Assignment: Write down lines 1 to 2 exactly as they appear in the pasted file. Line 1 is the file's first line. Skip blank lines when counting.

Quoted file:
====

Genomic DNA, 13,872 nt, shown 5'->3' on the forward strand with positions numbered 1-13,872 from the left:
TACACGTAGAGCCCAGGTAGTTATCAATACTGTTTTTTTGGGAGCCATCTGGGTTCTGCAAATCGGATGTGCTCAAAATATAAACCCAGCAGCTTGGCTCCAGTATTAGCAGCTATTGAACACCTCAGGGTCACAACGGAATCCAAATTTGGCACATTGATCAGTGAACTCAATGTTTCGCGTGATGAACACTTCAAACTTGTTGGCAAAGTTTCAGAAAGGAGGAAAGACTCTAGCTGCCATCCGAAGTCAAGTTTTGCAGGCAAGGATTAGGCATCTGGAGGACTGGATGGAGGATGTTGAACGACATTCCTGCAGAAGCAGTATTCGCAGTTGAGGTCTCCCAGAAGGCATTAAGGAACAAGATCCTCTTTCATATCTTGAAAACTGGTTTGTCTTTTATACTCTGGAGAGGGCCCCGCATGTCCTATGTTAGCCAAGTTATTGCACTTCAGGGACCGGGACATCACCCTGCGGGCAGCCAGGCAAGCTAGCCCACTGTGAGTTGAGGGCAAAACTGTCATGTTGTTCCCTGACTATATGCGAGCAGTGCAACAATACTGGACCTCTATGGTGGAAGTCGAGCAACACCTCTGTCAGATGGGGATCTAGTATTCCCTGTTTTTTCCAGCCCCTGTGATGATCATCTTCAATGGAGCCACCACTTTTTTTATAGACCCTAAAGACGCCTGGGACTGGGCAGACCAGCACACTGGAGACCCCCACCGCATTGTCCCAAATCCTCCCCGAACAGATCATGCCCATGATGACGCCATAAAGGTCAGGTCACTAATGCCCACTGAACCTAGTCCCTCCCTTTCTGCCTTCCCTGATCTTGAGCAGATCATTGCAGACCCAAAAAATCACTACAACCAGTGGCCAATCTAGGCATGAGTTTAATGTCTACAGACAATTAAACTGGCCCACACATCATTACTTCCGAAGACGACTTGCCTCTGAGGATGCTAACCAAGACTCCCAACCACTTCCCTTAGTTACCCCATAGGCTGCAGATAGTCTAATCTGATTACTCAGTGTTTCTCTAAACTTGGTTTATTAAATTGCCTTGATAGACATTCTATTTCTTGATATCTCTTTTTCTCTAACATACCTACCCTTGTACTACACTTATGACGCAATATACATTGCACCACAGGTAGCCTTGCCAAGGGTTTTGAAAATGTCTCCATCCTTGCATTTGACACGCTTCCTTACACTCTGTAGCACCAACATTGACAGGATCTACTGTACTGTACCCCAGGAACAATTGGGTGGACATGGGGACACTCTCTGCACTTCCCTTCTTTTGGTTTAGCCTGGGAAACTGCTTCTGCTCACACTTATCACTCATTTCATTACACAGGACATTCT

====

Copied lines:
Genomic DNA, 13,872 nt, shown 5'->3' on the forward strand with positions numbered 1-13,872 from the left:
TACACGTAGAGCCCAGGTAGTTATCAATACTGTTTTTTTGGGAGCCATCTGGGTTCTGCAAATCGGATGTGCTCAAAATATAAACCCAGCAGCTTGGCTCCAGTATTAGCAGCTATTGAACACCTCAGGGTCACAACGGAATCCAAATTTGGCACATTGATCAGTGAACTCAATGTTTCGCGTGATGAACACTTCAAACTTGTTGGCAAAGTTTCAGAAAGGAGGAAAGACTCTAGCTGCCATCCGAAGTCAAGTTTTGCAGGCAAGGATTAGGCATCTGGAGGACTGGATGGAGGATGTTGAACGACATTCCTGCAGAAGCAGTATTCGCAGTTGAGGTCTCCCAGAAGGCATTAAGGAACAAGATCCTCTTTCATATCTTGAAAACTGGTTTGTCTTTTATACTCTGGAGAGGGCCCCGCATGTCCTATGTTAGCCAAGTTATTGCACTTCAGGGACCGGGACATCACCCTGCGGGCAGCCAGGCAAGCTAGCCCACTGTGAGTTGAGGGCAAAACTGTCATGTTGTTCCCTGACTATATGCGAGCAGTGCAACAATACTGGACCTCTATGGTGGAAGTCGAGCAACACCTCTGTCAGATGGGGATCTAGTATTCCCTGTTTTTTCCAGCCCCTGTGATGATCATCTTCAATGGAGCCACCACTTTTTTTATAGACCCTAAAGACGCCTGGGACTGGGCAGACCAGCACACTGGAGACCCCCACCGCATTGTCCCAAATCCTCCCCGAACAGATCATGCCCATGATGACGCCATAAAGGTCAGGTCACTAATGCCCACTGAACCTAGTCCCTCCCTTTCTGCCTTCCCTGATCTTGAGCAGATCATTGCAGACCCAAAAAATCACTACAACCAGTGGCCAATCTAGGCATGAGTTTAATGTCTACAGACAATTAAACTGGCCCACACATCATTACTTCCGAAGACGACTTGCCTCTGAGGATGCTAACCAAGACTCCCAACCACTTCCCTTAGTTACCCCATAGGCTGCAGATAGTCTAATCTGATTACTCAGTGTTTCTCTAAACTTGGTTTATTAAATTGCCTTGATAGACATTCTATTTCTTGATATCTCTTTTTCTCTAACATACCTACCCTTGTACTACACTTATGACGCAATATACATTGCACCACAGGTAGCCTTGCCAAGGGTTTTGAAAATGTCTCCATCCTTGCATTTGACACGCTTCCTTACACTCTGTAGCACCAACATTGACAGGATCTACTGTACTGTACCCCAGGAACAATTGGGTGGACATGGGGACACTCTCTGCACTTCCCTTCTTTTGGTTTAGCCTGGGAAACTGCTTCTGCTCACACTTATCACTCATTTCATTACACAGGACATTCT